Iran, writing in an email that the company adheres to all existing
The list also has an entry from Linde Material Handling GmbH.
Linde spokesman Detlef Sieverdingbeck wrote via email that the
company delivered roughly 30 forklifts to Iranian customers in 2011,
with revenue totaling 800,000 euros. He said that since December, the
company has not accepted new orders from Iran because of political
conditions. It is unclear if the Linde forklifts have been used in
nuclear-related construction work.
Saba Farzan, a leading German-Iranian journalist who has written
extensively about the Islamic Republic, told the Post on Sunday: “The
world has seen the Iranian regime for three long decades using lies
and betrayal whenever dealing with the international community –
especially visible in this crisis over Iran’s nuclear weapons
program. So how could any company around the world doing trade with
this regime seriously believe that goods delivered will be used with
responsibility? “Of every single innocent item, this regime has the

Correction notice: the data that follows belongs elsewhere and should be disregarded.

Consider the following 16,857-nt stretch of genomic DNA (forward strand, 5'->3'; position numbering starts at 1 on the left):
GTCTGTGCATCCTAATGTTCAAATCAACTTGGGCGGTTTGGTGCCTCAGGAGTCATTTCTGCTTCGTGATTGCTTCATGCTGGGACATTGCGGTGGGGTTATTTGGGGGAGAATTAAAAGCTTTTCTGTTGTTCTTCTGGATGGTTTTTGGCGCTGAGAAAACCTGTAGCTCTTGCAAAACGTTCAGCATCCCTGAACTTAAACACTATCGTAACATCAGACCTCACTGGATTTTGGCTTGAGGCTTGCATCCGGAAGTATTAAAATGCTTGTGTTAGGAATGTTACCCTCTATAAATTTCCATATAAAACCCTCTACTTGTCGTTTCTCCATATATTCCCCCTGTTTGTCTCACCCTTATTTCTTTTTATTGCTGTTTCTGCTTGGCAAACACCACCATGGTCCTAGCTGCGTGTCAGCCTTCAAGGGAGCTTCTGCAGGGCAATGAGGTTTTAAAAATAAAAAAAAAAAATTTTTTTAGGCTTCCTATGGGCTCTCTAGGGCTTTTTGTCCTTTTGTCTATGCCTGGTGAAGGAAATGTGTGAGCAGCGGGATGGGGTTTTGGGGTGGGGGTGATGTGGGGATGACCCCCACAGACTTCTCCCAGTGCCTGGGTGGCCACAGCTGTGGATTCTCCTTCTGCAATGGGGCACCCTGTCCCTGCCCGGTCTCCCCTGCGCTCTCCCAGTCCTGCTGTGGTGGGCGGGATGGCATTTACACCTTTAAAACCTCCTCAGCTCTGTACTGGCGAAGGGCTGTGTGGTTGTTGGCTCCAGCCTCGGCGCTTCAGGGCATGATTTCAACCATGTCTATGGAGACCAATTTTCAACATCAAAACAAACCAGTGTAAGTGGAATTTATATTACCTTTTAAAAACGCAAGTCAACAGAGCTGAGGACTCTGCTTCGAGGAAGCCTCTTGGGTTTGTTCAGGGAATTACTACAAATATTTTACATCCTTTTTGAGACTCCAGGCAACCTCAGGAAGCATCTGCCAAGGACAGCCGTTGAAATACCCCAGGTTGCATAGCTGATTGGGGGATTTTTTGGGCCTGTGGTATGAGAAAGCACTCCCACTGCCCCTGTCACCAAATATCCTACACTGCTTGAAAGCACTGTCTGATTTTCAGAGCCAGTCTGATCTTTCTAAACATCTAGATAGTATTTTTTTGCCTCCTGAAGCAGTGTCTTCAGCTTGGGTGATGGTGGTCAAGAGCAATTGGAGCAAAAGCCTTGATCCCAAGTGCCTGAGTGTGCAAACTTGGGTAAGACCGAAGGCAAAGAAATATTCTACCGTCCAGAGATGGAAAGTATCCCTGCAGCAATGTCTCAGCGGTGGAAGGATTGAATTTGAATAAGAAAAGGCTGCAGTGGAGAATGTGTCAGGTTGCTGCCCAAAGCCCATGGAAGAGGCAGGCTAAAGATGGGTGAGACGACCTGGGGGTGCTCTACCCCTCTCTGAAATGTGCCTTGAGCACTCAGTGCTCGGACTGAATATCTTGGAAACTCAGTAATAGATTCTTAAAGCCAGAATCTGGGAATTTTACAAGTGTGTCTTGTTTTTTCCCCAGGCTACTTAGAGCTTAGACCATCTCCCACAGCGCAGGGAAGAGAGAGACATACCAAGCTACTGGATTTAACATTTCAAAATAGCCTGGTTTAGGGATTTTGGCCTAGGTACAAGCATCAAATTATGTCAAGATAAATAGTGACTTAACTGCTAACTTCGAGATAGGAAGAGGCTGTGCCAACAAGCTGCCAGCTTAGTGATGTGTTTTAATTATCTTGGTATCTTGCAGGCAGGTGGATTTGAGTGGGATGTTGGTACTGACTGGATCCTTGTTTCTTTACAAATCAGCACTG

capability to turn it into something useful for its nuclear weapons
program – and with that something dangerous for the entire world,”
Farzan added: “Every company that is until this day doing trade with
the Islamic Republic should be reminded that profit should not
exclude social responsibility.
Social responsibility toward Iran’s civil society, which works
courageously toward achieving freedom, respect for human rights and
democracy. To me as a German- Iranian, it is mind-blowing – why on
earth are our businesses such huge trade partners of this terrible
regime?” Herrenknecht declined to comment about its social
Farzan added, “It is my country, Germany, that has offered me the
freedom that the country of my childhood has taken away from me and
millions of other Iranians. I want my country, Germany, to be on the
right side of history. This terror regime will fall, no doubt about
it. Can we speed up its downfall? We certainly can. The best way to
guarantee that is through ending our trade relations with it.
“We need to do that for the sake of the Iranian people, the security
of Israel, the region and the rest of the world, and for our own
conscience,” Farzan said. (© 1995-2011, The Jerusalem Post 07/09/12)